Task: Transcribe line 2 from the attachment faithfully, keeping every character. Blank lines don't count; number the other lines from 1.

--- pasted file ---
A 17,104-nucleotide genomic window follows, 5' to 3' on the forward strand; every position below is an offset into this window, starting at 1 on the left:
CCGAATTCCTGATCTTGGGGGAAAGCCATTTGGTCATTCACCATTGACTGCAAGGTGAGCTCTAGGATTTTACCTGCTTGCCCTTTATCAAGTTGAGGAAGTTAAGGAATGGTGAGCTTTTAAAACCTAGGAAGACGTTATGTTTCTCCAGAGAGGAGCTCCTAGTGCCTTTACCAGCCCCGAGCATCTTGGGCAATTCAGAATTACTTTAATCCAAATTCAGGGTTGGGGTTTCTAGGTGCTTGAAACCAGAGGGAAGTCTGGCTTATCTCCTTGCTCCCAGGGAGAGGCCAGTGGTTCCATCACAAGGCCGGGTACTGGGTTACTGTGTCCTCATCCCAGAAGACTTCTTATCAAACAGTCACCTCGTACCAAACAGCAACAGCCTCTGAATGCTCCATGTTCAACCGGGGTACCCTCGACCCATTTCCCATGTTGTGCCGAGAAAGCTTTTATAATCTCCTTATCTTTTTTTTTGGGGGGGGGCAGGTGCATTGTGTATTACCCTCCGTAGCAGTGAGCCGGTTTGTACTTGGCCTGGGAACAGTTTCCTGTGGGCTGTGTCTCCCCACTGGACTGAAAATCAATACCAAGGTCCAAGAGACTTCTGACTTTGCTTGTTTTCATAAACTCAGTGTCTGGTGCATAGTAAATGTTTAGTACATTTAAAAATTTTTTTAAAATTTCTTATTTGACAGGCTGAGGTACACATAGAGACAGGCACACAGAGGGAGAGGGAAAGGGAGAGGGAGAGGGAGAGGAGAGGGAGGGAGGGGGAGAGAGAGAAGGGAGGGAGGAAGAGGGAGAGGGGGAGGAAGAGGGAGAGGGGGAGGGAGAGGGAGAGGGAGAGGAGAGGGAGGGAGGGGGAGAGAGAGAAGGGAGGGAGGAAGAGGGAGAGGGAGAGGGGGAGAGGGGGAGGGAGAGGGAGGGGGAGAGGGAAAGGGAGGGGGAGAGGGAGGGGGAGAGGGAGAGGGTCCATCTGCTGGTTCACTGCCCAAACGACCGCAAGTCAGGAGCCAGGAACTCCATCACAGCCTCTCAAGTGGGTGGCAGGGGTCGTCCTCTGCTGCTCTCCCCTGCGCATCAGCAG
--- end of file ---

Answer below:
CCGAATTCCTGATCTTGGGGGAAAGCCATTTGGTCATTCACCATTGACTGCAAGGTGAGCTCTAGGATTTTACCTGCTTGCCCTTTATCAAGTTGAGGAAGTTAAGGAATGGTGAGCTTTTAAAACCTAGGAAGACGTTATGTTTCTCCAGAGAGGAGCTCCTAGTGCCTTTACCAGCCCCGAGCATCTTGGGCAATTCAGAATTACTTTAATCCAAATTCAGGGTTGGGGTTTCTAGGTGCTTGAAACCAGAGGGAAGTCTGGCTTATCTCCTTGCTCCCAGGGAGAGGCCAGTGGTTCCATCACAAGGCCGGGTACTGGGTTACTGTGTCCTCATCCCAGAAGACTTCTTATCAAACAGTCACCTCGTACCAAACAGCAACAGCCTCTGAATGCTCCATGTTCAACCGGGGTACCCTCGACCCATTTCCCATGTTGTGCCGAGAAAGCTTTTATAATCTCCTTATCTTTTTTTTTGGGGGGGGGCAGGTGCATTGTGTATTACCCTCCGTAGCAGTGAGCCGGTTTGTACTTGGCCTGGGAACAGTTTCCTGTGGGCTGTGTCTCCCCACTGGACTGAAAATCAATACCAAGGTCCAAGAGACTTCTGACTTTGCTTGTTTTCATAAACTCAGTGTCTGGTGCATAGTAAATGTTTAGTACATTTAAAAATTTTTTTAAAATTTCTTATTTGACAGGCTGAGGTACACATAGAGACAGGCACACAGAGGGAGAGGGAAAGGGAGAGGGAGAGGGAGAGGAGAGGGAGGGAGGGGGAGAGAGAGAAGGGAGGGAGGAAGAGGGAGAGGGGGAGGAAGAGGGAGAGGGGGAGGGAGAGGGAGAGGGAGAGGAGAGGGAGGGAGGGGGAGAGAGAGAAGGGAGGGAGGAAGAGGGAGAGGGAGAGGGGGAGAGGGGGAGGGAGAGGGAGGGGGAGAGGGAAAGGGAGGGGGAGAGGGAGGGGGAGAGGGAGAGGGTCCATCTGCTGGTTCACTGCCCAAACGACCGCAAGTCAGGAGCCAGGAACTCCATCACAGCCTCTCAAGTGGGTGGCAGGGGTCGTCCTCTGCTGCTCTCCCCTGCGCATCAGCAG